STAR Republican Women honor Dorothy Crockett

Special to the Highlander

For many years, Horseshoe Bay resident Dorothy Crockett has chronicled the comings and goings of her neighbors as part of her "Horseshoe Bay Happenings" column for The Highlander every Friday.

What many people may not realize, however, is Crockett helped found the Texas Federation of Republican Women in 1955 as well as the predecessor club to the Star Republican Women of Llano County in 1975.

This Tuesday, Nov. 14, the Star Republican Women will pay special tribute to Dorothy Crockett at their annual meeting, to be held at 12:30 p.m. at Quail Point Lodge.

The group will also honors its past presidents at the meeting, which will be held the second Tuesday of the month instead of the club's regular third Tuesday due to its proximity to Thanksgiving and the format will be different than regular general meetings as well.

The program will begin promptly at 12:30 p.m. Attendees will be seated at tables to enjoy a complimentary light lunch and dessert. There is no cost to the luncheon; however, reservations are requested by email to SRW’s VP of Programs Denise Rives at mimirives@gmail.com.

Crockett is well known in the Hill Country. Many have enjoyed her column about Horseshoe Bay activities that appears in The Highlander newspaper. Others have benefited from her community service and support of the Church of Horseshoe Bay.

Republicans in the Hill Country and in West Texas regard Dorothy Crockett as a pioneer for the GOP, particularly in the “early days” when many Texans who espoused the conservative principles near and dear to Dorothy’s heart were known as conservative Democrats.

Through her leadership and tenacity, Dorothy helped others of similar beliefs to recognize that the Republican Party would better serve their needs.

Born in Denton, Texas, in 1924, Dorothy enjoyed an early start in politics as her father Theron Fouts served as head football coach and later Dean of Men at what is now known as The University of North Texas. Her mother actively participated in Republican women’s groups.

They both taught Dorothy and her two siblings conservative principles and the importance of civic responsibility.

Dorothy married Frank Crockett in 1946, and for more than six decades they partnered in their pursuit of defending and promoting the conservative principles of the Republican Party.

The Crocketts lived in Odessa before moving to Horseshoe Bay. In 1960, Dorothy helped found the Odessa Republican Women’s Club and later served as its president in 1966. Today, Ector County Republican Women’s Club is one of the most successful among the federated member clubs of TFRW.

When the Crocketts moved their family of three children to Horseshoe Bay in 1970, Dorothy began to organize a Republican presence in her new home in Llano County. She brought together a small group of Republican women in 1975 to organize the Highland Lakes Republican Women’s Club to serve Llano, Burnet, Kingsland, Deer Haven and Lampasas municipalities in the tri-county area.

It took all that large sweeping area just to find enough Republican women to form a club. The first meeting was held in Kingsland. Dorothy wrote the bylaws and they were voted on and accepted.

Distance was an issue from the beginning because, even though the meetings were rotated among Llano, Marble Falls, Kingsland and Deer Haven, those from the other areas were not always inclined to attend meetings 30 miles away. Even so, the club’s membership grew to nearly 45 active members by 1982 — with Dorothy playing a major role in recruiting and retaining members.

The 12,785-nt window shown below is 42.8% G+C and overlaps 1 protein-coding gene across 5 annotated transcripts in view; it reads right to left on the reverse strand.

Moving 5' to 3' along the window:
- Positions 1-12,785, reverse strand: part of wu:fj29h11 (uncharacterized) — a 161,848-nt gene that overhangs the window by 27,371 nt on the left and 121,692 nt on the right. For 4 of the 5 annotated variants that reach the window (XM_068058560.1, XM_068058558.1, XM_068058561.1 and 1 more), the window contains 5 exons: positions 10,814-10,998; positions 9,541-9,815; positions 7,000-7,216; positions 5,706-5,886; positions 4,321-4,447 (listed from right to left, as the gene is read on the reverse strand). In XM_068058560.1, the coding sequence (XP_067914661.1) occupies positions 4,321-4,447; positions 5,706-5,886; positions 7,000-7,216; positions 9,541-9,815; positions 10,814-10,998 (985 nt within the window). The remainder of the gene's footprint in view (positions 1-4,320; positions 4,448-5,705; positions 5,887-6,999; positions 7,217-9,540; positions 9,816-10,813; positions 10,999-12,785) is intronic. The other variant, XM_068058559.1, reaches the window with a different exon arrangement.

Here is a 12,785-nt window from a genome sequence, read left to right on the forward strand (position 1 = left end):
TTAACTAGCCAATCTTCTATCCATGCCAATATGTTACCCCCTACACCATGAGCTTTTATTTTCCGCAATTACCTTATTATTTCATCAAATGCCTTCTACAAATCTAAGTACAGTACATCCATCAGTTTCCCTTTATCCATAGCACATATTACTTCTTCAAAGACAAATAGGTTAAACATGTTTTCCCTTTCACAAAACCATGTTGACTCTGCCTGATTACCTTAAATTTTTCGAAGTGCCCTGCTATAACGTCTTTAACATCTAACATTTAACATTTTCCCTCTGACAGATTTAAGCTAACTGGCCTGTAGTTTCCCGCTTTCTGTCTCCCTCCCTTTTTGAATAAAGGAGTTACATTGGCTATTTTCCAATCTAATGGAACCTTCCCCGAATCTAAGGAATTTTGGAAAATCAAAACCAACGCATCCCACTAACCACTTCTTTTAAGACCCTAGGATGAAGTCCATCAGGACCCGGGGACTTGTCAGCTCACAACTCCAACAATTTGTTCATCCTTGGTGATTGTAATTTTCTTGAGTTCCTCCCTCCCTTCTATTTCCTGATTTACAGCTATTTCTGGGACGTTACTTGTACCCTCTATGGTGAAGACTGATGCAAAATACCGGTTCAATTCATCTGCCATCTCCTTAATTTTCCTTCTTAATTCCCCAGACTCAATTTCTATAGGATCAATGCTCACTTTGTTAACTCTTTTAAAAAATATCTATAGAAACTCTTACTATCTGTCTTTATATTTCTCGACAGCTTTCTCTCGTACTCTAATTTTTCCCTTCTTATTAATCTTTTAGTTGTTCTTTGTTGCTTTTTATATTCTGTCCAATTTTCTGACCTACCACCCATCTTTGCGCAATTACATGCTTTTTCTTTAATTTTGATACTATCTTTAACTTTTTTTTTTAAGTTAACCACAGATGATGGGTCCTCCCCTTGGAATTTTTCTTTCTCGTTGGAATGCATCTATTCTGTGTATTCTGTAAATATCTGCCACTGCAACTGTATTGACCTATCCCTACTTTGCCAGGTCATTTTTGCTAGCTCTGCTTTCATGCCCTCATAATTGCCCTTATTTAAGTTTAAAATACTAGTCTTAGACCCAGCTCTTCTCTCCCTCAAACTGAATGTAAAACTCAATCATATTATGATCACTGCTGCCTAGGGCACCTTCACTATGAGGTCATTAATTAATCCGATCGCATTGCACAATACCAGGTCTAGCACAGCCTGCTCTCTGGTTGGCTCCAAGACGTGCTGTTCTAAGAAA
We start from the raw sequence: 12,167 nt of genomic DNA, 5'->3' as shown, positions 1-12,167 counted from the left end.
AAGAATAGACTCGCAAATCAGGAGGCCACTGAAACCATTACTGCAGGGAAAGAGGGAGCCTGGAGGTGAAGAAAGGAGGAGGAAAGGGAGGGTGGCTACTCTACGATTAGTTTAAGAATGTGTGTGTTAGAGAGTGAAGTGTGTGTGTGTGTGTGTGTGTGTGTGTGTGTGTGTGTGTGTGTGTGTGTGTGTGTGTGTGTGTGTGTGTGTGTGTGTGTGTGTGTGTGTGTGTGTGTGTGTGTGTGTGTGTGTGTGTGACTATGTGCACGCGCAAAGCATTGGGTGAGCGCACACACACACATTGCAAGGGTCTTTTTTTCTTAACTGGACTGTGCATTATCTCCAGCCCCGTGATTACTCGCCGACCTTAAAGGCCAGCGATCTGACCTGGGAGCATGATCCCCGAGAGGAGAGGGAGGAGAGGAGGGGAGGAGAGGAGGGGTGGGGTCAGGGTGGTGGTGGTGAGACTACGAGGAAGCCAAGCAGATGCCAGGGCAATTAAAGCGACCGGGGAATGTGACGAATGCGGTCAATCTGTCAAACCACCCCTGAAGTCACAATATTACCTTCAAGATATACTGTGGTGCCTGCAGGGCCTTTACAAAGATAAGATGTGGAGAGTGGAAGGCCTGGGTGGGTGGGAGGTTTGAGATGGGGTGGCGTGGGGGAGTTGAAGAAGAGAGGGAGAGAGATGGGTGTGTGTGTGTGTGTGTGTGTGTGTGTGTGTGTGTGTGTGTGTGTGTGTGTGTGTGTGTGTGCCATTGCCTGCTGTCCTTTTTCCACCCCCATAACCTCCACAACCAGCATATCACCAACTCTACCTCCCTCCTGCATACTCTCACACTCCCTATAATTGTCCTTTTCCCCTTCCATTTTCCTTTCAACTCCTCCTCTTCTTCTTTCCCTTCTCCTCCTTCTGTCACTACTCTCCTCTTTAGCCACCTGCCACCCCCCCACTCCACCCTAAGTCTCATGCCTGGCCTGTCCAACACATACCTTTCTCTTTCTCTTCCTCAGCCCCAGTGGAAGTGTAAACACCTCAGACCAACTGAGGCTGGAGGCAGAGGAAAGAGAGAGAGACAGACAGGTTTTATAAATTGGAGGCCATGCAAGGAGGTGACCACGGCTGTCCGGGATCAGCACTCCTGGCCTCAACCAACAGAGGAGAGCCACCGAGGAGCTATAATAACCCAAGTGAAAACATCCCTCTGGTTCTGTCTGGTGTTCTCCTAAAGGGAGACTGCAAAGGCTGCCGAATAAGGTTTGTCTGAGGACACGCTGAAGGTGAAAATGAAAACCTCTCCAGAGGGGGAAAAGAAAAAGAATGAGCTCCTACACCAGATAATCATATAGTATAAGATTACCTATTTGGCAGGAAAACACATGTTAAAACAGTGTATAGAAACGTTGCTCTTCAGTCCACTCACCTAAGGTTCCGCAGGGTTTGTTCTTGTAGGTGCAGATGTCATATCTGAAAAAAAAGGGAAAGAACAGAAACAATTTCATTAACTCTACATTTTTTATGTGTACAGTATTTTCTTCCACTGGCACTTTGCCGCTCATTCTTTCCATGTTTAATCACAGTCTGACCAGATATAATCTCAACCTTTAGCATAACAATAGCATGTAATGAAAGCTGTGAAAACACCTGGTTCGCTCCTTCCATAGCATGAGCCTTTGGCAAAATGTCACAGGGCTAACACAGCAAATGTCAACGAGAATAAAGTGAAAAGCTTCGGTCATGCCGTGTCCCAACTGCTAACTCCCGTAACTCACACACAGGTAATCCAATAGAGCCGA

Dorothy had planted the seed in the Hill Country and additional clubs soon formed as off shoots. The first was the Burnet Republican Women’s Club in 1977, which continues to be an active organization in Burnet County, particularly in Burnet and Marble Falls.

In 1987, Dorothy helped a group of women in the south end of Llano County organize a second new club — the South Llano County Republican Women’s Club. Dorothy served as the club’s president in 1996 and 1997, as well as chairman of various committees afterwards.

The club’s name was changed in 2010 to STAR Republican Women and today has more than 150 active and associate members. STAR is among the largest and most active Republican women’s group in the Hill Country.

Dorothy worked hard for the local clubs as well as the Texas Federation of Republican Women. She served as a TFRW District Director for Region XI and Senate District 24. TFRW first honored Dorothy as Outstanding Republican Woman in 1975 and many accolades followed for her continued service to TFRW, local clubs and communities.

In 1992 and 1993, Dorothy served as TFRW’s Vice President of Legislation. Dorothy is the lady who dreamed up the idea that Republican women should all wear “red” on TFRW’s Legislative Day at the Capital of Texas to visually show the growing number of Republican women.

That year, she made sure invitations were sent to every TFRW federated member club urging the attendees to wear red when they came to Austin, and several hundred women did. It was an awesome site.

It was reported that the Democrat Gov. Ann Richards, who by chance was wearing red that day, saw the large number of Republican women in red, and she went back to the Governor’s Mansion to change her outfit!

Dorothy worked tirelessly for the Republican Party of Texas as well. For more than 40 years, she was a delegate or alternate to the Texas GOP Convention. She also was elected as a Texas delegate to the National Republican Convention several times.

Dorothy’s enthusiastic get-out-the-vote efforts on behalf of Republicans seeking key office have been instrumental in putting Republicans into key offices across the state.

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